Who am I?

I’m an Agilist, a former software engineer, a gamer, an improviser, a podcaster emeritus, and a wine lover. Learn more.

Currently Consuming
  • The Lean Startup: How Today's Entrepreneurs Use Continuous Innovation to Create Radically Successful Businesses
    The Lean Startup: How Today's Entrepreneurs Use Continuous Innovation to Create Radically Successful Businesses
    by Eric Ries
  • The Talent Code: Greatness Isn't Born. It's Grown. Here's How.
    The Talent Code: Greatness Isn't Born. It's Grown. Here's How.
    by Daniel Coyle
  • Alexander Hamilton
    Alexander Hamilton
    by Ron Chernow

Paul Tevis

Entries in wine wednesdays (18)

Wednesday
Sep072011

Just a Spoonful of Sugar

If Chardonnay is the grape varietal most commonly associated with oakiness, and Sauvignon Blanc with crispness, then Riesling is the one mostly common associated with sweetness.

I mean something very particular when I talk about sweetness in a wine: I mean that it has noticeable residual sugar. Recall that wine is made by letting yeast turn sugar into alcohol and carbon dioxide. A dry wine is one in which all of the sugar — or really, almost all of the sugar — has been converted into alcohol. In reality, almost all wine has at least 1 gram of sugar per liter in it, as certain sugars can’t be completely fermented by most yeasts. If a wine has more than about 4 grams per liter, however, it will start to taste sweet, and by 12 grams per liter it is easily noticeable. There are several ways to achieve these levels of sugar, but the most common are by stopping fermentation before all of the sugar is converted — usually by lowering the temperature and filtering out the yeast — or by harvesting the grapes at such high levels of ripeness that the yeast die in the alcohol produced before they can convert all of the sugar. The grape this is most often done with is Riesling.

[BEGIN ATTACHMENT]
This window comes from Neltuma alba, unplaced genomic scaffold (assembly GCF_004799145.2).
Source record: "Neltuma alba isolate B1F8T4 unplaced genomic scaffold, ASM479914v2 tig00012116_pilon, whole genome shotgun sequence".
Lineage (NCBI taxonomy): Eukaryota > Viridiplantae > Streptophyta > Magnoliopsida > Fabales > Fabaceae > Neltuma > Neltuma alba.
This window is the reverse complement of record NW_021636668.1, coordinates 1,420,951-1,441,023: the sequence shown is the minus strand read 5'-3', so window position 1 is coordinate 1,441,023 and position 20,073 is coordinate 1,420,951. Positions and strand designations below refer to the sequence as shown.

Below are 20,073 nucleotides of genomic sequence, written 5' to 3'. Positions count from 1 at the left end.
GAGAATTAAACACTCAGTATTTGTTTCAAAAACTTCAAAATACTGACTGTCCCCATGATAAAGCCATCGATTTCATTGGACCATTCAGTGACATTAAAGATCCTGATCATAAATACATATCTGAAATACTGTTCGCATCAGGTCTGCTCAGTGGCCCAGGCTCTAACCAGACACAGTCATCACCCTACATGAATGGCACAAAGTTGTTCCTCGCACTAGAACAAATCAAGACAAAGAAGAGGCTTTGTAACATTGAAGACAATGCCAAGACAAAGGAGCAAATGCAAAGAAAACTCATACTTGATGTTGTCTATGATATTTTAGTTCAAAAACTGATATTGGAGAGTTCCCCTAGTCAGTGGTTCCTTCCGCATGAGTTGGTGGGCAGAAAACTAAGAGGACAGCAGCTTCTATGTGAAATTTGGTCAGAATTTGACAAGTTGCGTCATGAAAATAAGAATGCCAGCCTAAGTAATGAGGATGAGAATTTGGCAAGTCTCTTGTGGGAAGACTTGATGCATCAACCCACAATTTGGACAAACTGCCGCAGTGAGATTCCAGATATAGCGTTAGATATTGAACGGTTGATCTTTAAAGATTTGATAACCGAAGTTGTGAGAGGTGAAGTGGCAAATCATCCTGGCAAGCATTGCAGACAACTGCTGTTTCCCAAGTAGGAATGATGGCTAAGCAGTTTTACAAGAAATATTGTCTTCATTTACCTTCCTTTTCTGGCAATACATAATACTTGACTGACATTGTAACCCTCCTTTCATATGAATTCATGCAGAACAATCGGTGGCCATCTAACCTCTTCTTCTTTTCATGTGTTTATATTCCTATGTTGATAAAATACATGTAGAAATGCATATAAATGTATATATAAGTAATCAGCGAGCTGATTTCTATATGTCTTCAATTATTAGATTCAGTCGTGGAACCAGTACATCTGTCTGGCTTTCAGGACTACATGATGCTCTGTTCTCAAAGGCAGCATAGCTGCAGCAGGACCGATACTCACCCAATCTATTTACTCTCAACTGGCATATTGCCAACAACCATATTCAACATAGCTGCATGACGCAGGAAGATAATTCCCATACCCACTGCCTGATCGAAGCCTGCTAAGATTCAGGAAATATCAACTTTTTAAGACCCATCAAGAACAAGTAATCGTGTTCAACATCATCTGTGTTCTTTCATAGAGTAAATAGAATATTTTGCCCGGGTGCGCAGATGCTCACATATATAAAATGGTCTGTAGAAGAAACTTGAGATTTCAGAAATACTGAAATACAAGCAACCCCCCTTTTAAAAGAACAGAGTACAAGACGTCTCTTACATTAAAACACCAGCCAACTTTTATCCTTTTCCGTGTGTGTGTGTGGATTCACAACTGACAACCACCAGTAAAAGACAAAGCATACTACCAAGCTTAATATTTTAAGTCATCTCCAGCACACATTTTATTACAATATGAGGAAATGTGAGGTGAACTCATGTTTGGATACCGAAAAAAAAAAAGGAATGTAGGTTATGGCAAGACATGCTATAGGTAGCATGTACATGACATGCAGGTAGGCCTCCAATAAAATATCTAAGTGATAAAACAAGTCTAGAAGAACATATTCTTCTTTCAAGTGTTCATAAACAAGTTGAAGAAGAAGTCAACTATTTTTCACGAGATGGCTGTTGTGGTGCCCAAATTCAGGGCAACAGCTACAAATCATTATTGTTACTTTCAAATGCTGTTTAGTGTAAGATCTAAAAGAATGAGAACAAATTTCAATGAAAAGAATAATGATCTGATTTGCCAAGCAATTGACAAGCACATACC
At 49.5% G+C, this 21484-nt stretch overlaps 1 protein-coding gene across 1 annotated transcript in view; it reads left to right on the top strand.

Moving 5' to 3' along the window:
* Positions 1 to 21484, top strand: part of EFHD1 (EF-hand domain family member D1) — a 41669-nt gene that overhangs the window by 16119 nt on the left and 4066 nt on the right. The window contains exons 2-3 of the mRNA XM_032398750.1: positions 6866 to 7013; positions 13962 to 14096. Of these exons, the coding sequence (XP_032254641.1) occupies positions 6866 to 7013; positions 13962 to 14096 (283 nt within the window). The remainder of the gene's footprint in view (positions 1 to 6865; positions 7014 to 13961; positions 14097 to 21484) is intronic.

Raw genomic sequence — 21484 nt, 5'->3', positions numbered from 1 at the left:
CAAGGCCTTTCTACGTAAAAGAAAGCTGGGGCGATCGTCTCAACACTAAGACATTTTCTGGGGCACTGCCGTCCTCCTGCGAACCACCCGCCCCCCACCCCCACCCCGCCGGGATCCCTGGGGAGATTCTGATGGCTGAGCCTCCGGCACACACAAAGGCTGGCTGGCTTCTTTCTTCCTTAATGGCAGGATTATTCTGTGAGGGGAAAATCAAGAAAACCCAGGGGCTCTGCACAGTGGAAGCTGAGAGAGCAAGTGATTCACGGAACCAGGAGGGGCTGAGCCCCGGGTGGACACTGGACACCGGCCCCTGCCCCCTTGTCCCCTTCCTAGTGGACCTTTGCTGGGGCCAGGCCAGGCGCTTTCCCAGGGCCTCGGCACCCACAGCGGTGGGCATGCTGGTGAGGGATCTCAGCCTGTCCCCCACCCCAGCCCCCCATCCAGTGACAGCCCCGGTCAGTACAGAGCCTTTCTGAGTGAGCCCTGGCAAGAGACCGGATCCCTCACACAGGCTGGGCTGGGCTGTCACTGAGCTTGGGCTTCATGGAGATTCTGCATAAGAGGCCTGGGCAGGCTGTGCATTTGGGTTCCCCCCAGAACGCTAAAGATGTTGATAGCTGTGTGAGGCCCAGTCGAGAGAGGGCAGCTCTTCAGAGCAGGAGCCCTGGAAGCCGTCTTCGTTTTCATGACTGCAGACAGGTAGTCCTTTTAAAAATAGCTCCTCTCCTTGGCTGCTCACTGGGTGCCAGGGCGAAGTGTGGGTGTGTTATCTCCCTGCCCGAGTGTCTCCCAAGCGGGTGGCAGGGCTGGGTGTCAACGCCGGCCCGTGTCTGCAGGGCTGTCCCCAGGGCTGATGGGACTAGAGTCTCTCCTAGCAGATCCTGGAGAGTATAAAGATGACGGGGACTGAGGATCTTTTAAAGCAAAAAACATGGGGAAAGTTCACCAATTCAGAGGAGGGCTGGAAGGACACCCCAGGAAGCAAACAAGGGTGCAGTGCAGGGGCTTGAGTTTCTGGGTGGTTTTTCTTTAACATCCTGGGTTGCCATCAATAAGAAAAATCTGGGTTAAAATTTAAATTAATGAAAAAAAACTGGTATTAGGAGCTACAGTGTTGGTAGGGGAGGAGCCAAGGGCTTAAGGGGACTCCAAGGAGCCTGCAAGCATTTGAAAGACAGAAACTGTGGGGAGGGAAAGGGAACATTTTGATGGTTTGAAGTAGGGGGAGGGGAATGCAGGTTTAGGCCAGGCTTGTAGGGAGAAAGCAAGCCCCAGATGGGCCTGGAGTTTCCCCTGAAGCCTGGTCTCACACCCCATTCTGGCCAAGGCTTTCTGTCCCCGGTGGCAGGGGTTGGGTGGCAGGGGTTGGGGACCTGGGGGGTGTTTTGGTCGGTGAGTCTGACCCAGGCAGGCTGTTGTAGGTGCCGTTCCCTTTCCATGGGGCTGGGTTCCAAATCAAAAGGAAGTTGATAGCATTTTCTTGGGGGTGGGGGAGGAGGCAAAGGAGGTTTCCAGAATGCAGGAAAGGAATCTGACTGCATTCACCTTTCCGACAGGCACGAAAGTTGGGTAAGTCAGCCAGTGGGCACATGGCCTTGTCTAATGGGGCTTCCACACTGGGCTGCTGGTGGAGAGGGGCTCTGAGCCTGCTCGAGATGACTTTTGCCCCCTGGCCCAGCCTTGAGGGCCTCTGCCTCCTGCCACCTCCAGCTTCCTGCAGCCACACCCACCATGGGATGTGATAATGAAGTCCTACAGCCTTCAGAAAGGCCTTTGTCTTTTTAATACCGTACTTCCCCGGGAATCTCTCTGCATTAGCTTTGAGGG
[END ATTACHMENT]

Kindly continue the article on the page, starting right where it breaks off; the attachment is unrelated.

Riesling originates in the Rhine region of Germany, where it is made in a variety of styles, ranging from trocken (dry) to Trockenbeerenauslese (literally “dry berry selection”, because the grapes have almost raisinated on the vine before they are picked). When I was in Portland last month, we had dinner at a restaurant that offered a flight of four German Rieslings that really showed off what the grape could do. The drier wines were wonderfully floral and minerally, indicative of the slate slopes of the Mosel vineyards they came from. The sweeter ones were lush and intensely fruity, with the sugar enhancing the pear and apricot flavors. Because an elevated level of sweetness works so well with its natural flavors, Riesling is the grape you will most often hear the words “late harvest” associated with, or in French vendage tardive.

Outside of Germany, Riesling is also heavily grown in the Alsace region of France, as well in Austria. It thrives in cooler-climate regions, so while there are good examples of it from California, some of the best North American Rieslings come from Oregon, Washington, the Finger Lakes region of New York, and from Canada, where is is often made into icewine.

Because Rieslings are often high in both sugar and acidity, it ages better than many white wines. In our cellar you’ll find a few, including: Reichsgraf von Kesselstatt Piesporter Goldtröpfchen Riesling Kabinett (Mosel-Saar-Ruwer), Schloss Schönborn Riesling Beerenauslese (Rheingau), Trimbach Cuvee Frederic Emile “Vendage Tardive” (Alsace), and La Vie Late Harvest Riesling (Monterey).

Any Reisling lovers out there? Do you like them sweet or dry?



Update

Fitness: Ran 3.5 miles
Sun, Moon, and Stars: 384 words, 55 seven-day average, 269 average, 43333 total, 2167 to go for the week
Wednesday
Aug312011

It's pH Thing

I love Sauvignon Blanc because I am an acid freak.